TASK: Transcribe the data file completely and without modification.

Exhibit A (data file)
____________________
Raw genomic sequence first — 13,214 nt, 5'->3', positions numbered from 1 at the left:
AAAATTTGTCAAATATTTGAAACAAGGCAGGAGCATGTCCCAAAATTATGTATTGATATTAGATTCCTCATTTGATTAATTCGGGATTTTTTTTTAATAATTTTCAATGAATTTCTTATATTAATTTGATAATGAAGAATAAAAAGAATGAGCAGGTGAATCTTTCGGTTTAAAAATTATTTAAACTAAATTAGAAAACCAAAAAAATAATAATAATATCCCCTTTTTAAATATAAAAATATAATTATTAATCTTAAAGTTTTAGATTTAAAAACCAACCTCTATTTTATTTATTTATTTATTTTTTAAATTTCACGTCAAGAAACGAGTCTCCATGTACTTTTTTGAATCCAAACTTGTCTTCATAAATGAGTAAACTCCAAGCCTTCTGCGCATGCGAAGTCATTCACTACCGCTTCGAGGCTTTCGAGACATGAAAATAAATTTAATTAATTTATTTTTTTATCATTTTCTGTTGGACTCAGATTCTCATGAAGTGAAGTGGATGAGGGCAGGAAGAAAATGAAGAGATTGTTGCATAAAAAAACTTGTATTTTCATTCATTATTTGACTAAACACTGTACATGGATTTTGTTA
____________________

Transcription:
Raw genomic sequence first — 13,214 nt, 5'->3', positions numbered from 1 at the left:
AAAATTTGTCAAATATTTGAAACAAGGCAGGAGCATGTCCCAAAATTATGTATTGATATTAGATTCCTCATTTGATTAATTCGGGATTTTTTTTTAATAATTTTCAATGAATTTCTTATATTAATTTGATAATGAAGAATAAAAAGAATGAGCAGGTGAATCTTTCGGTTTAAAAATTATTTAAACTAAATTAGAAAACCAAAAAAATAATAATAATATCCCCTTTTTAAATATAAAAATATAATTATTAATCTTAAAGTTTTAGATTTAAAAACCAACCTCTATTTTATTTATTTATTTATTTTTTAAATTTCACGTCAAGAAACGAGTCTCCATGTACTTTTTTGAATCCAAACTTGTCTTCATAAATGAGTAAACTCCAAGCCTTCTGCGCATGCGAAGTCATTCACTACCGCTTCGAGGCTTTCGAGACATGAAAATAAATTTAATTAATTTATTTTTTTATCATTTTCTGTTGGACTCAGATTCTCATGAAGTGAAGTGGATGAGGGCAGGAAGAAAATGAAGAGATTGTTGCATAAAAAAACTTGTATTTTCATTCATTATTTGACTAAACACTGTACATGGATTTTGTTA